Never. You don’t know me. I am almost never affected by what other people think. I repeated my experiments. I was an expert in electron microscopy, and I knew that my experiments were correct. I said to the others: If you want to prove me wrong, repeat my experiments. Show me what is wrong in my experiments. Don’t tell me it can't be true just because of what you read in your books.

And everybody who repeated my experiments said: “Danny, fantastic”. And all these people who were lined up against me – Linus Pauling as the spearhead – were simply wrong. It's a pity: Pauling was really, in fact, the greatest chemist of the 20th century, definitely the greatest in the United States. He was a great scientist. He fought me for ten years, from 1984 to 1994 – until he died. And he made himself a laughing stock, because after a few years everyone knew he was wrong. The journals finally started rejecting his papers and sending them back to him. He disgraced himself. A sad story.

Why weren't quasicrystals discovered before 1982?

That's a very good question. Is it because they are so rare? – No, there are hundreds of them. Is it because they’re made up of esoteric materials? – No, they are made of iron and copper and aluminum and magnesium – materials we use by the ton, every year, all around the world. Is it because they aren't stable? – Many are not stable, true, but what does "not stable" mean anyway? – It means that if you heat them to 400 °C they will transform into something that is periodic. At room temperature, though, they are stable.

So what was the reason?

Electron microscopy. Electron microscopy was needed to discover quasicrystals, because they are very small. The traditional crystallographers wanted x-ray diffraction data. It took us three years to grow quasicrystals that were large enough to see with an electron microscope – and I didn’t do that: friends of mine in France and Japan did it. Once we had these larger quasicrystals, the battle was won.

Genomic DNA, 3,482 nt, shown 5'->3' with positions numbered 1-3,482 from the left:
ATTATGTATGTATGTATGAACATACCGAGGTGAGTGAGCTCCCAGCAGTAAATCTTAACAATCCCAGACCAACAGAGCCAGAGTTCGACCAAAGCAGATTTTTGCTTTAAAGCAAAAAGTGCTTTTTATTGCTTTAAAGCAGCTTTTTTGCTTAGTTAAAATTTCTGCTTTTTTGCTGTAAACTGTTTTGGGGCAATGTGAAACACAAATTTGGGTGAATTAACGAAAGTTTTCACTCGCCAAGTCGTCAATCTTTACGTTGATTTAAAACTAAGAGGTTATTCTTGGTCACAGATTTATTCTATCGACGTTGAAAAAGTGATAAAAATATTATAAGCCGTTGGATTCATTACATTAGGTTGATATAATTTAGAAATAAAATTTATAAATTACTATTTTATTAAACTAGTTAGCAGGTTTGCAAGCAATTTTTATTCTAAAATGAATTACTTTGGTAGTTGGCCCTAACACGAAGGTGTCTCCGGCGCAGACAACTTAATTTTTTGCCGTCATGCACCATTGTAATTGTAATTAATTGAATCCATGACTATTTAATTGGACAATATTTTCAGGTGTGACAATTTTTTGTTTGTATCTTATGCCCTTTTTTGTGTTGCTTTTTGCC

But the initial discovery was only possible with electron microscopy?

Yes. And just being an electron microscopist was not enough: you had to be an expert in electron microscopy. And this is what I'm asking students now: Do you want to succeed in science or just be up on it? If you want to succeed in science, you have to have broad knowledge, true, but you also have to develop a very high peak of expertise. Find something interesting. Bite it. Bite into it like a Rottweiler dog. Don’t let go. Don’t let go until you know what it is. Listen to other people, but if they talk nonsense, shut your ears. You have to be stubborn, not in a negative but in a positive sense. Persistent. That's it.

I see you are wearing a tie with a quasi-periodic array?

My University, the Technion, had this tie made for me for my birthday, before I got my Nobel Prize. After the Nobel Prize, the demand for them got so intense that the Technion had to make 5,000 more. Now they will probably have to come out with a third edition because they are running out of them again.

A very nice idea. Thank you very much for the interview.

Dan Shechtman, born 1941 in Tel Aviv, Israel, studied mechanical engineering at Technion – Israel Institute of Technology, Haifa, Israel, and gained his B.Sc. in 1966. He obtained his M.Sc. in 1968 and his Ph.D. in 1972 there, both in materials engineering. After receiving his doctorate, Shechtman was an National Research Council (NRC) fellow at the Aerospace Research Laboratories, Wright Patterson Air Force Base, OH, USA, where he studied for three years the microstructure and physical metallurgy of titanium aluminides. In 1975, he returned to the Technion, joining the Department of Materials Science and Engineering. He took a sabbatical at the Johns Hopkins University, Baltimore, MD, USA, from 1981 until 1983, and at National Institute of Standards and Technology (NIST), Gaithersburg, MD, USA, from 1992 until 1994.

Shechtman's Technion research is performed in the Louis Edelstein Center, and in the Wolfson Center, which is headed by him. He is currently Philip Tobias Professor of Materials Science at the Technion.

The focus of the research in his group are theoretical aspects of the quasi-periodic structure, which he discovered in 1982, and its implications and experimental evidence for the understanding of the structure and its properties, and also structural defects in CVD diamond wafers and their effect on the wafer's growth and properties.

Selected Awards

  • 1993 Weizmann Science Award
  • 1998 Israel Prize in Physics
  • 1999 Wolf Prize in Physics
  • 2000 Gregori Aminoff Prize of the Royal Swedish Academy of Sciences
  • 2002 EMET Prize in Chemistry
  • 2008 European Materials Research Society (E-MRS) 25th Anniversary Award
  • 2011 Nobel Prize in Chemistry

For a slightly longer version of the interview see:

Selected publications by Shechtmann

Also of interest:

  • Nobel Prize in Chemistry 2011
    The Nobel Prize in Chemistry has been awarded to Dan Shechtman, Israel Institute of Technology, for the discovery of quasicrystals